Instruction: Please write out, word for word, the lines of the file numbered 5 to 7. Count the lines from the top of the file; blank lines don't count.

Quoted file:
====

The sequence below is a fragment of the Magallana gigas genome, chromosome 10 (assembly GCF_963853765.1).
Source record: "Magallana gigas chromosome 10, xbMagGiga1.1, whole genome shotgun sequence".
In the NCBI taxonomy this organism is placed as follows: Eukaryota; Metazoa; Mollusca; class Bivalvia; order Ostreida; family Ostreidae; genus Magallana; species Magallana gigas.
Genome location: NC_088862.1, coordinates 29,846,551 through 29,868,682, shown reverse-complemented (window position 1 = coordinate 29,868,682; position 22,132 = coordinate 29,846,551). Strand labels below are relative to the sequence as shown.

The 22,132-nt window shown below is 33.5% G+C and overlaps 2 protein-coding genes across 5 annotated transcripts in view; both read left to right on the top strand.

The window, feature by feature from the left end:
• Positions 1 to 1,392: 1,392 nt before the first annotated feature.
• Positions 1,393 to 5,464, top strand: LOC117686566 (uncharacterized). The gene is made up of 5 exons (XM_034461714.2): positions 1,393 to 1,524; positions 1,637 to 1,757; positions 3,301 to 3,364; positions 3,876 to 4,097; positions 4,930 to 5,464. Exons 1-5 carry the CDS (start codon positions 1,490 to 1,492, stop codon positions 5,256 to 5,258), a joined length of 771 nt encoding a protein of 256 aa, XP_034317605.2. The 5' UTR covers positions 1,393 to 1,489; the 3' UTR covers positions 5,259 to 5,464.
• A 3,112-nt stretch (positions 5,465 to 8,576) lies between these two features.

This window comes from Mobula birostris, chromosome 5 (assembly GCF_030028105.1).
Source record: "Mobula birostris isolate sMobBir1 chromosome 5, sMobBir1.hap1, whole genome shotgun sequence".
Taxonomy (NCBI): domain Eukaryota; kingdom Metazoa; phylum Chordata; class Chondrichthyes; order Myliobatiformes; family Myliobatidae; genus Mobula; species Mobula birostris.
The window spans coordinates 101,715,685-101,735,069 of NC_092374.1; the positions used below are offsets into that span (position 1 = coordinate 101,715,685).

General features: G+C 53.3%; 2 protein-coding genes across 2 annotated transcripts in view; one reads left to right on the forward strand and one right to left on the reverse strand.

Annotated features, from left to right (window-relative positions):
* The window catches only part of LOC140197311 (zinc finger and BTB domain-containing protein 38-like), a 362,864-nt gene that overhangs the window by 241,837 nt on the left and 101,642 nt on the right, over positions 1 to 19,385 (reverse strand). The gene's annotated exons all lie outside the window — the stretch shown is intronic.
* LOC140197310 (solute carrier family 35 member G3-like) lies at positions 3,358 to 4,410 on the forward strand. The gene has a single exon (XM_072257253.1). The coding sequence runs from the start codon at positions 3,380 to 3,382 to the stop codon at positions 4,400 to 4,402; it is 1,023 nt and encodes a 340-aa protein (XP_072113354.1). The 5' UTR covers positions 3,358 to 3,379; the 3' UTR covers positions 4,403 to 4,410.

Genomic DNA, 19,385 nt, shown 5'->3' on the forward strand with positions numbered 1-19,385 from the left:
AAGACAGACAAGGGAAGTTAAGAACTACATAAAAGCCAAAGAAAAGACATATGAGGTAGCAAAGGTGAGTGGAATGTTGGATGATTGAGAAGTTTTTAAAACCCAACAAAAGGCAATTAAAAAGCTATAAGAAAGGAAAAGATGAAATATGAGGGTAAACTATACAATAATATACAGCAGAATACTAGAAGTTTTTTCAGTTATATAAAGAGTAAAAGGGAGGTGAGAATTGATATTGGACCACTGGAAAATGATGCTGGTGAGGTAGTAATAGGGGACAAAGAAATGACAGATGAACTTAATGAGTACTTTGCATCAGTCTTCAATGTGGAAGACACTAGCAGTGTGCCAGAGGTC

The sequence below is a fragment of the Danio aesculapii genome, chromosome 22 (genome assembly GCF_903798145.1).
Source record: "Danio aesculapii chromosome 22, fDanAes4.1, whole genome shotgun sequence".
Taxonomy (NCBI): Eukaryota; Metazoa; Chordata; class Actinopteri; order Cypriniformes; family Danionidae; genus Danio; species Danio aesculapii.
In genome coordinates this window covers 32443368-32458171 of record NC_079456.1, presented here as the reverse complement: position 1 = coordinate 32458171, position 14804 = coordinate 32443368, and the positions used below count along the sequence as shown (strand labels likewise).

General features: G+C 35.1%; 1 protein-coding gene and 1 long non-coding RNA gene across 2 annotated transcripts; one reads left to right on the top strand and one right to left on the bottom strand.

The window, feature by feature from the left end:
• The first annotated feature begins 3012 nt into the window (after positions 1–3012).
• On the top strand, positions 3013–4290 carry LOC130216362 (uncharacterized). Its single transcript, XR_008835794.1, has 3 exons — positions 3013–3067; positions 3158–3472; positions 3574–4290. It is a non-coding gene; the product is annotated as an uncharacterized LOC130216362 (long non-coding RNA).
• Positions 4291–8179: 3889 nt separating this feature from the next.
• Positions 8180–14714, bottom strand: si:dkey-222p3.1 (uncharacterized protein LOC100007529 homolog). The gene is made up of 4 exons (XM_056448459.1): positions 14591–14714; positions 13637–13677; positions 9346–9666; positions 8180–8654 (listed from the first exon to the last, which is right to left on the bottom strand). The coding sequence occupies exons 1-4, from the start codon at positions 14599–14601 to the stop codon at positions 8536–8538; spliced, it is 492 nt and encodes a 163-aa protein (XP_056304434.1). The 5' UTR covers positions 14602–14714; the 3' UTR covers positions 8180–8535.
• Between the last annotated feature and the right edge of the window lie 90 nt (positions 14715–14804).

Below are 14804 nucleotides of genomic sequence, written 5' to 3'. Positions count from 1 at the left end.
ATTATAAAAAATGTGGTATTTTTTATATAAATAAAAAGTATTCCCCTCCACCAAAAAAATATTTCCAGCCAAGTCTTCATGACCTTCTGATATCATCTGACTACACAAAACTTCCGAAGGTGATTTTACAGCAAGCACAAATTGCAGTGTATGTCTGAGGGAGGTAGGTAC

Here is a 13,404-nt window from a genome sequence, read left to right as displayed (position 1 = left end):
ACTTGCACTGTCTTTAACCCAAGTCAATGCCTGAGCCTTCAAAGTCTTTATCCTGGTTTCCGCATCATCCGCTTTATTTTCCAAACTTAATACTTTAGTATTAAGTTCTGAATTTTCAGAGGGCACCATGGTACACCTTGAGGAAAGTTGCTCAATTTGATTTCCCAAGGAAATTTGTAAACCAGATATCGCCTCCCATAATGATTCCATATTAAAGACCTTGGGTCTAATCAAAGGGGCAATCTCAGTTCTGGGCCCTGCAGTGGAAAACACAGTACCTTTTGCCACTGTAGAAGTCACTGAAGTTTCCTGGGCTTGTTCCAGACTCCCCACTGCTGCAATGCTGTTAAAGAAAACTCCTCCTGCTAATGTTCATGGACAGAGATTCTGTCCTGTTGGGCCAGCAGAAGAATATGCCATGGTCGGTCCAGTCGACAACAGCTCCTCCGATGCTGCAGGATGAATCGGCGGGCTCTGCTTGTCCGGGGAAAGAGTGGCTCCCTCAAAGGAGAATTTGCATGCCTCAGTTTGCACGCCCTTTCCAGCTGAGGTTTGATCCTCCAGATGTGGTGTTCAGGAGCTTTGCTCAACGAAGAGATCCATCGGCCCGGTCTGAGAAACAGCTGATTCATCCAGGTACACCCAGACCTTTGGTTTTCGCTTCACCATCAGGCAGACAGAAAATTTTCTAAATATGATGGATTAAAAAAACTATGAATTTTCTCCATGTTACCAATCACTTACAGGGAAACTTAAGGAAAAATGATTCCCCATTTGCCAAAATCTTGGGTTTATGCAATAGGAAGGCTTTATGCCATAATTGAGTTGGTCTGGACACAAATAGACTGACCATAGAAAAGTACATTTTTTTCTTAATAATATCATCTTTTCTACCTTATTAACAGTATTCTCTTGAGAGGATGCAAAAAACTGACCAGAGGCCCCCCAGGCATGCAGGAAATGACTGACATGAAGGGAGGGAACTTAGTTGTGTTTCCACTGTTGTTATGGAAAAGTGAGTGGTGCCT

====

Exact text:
The 22,132-nt window shown below is 33.5% G+C and overlaps 2 protein-coding genes across 5 annotated transcripts in view; both read left to right on the top strand.

The window, feature by feature from the left end:
• Positions 1 to 1,392: 1,392 nt before the first annotated feature.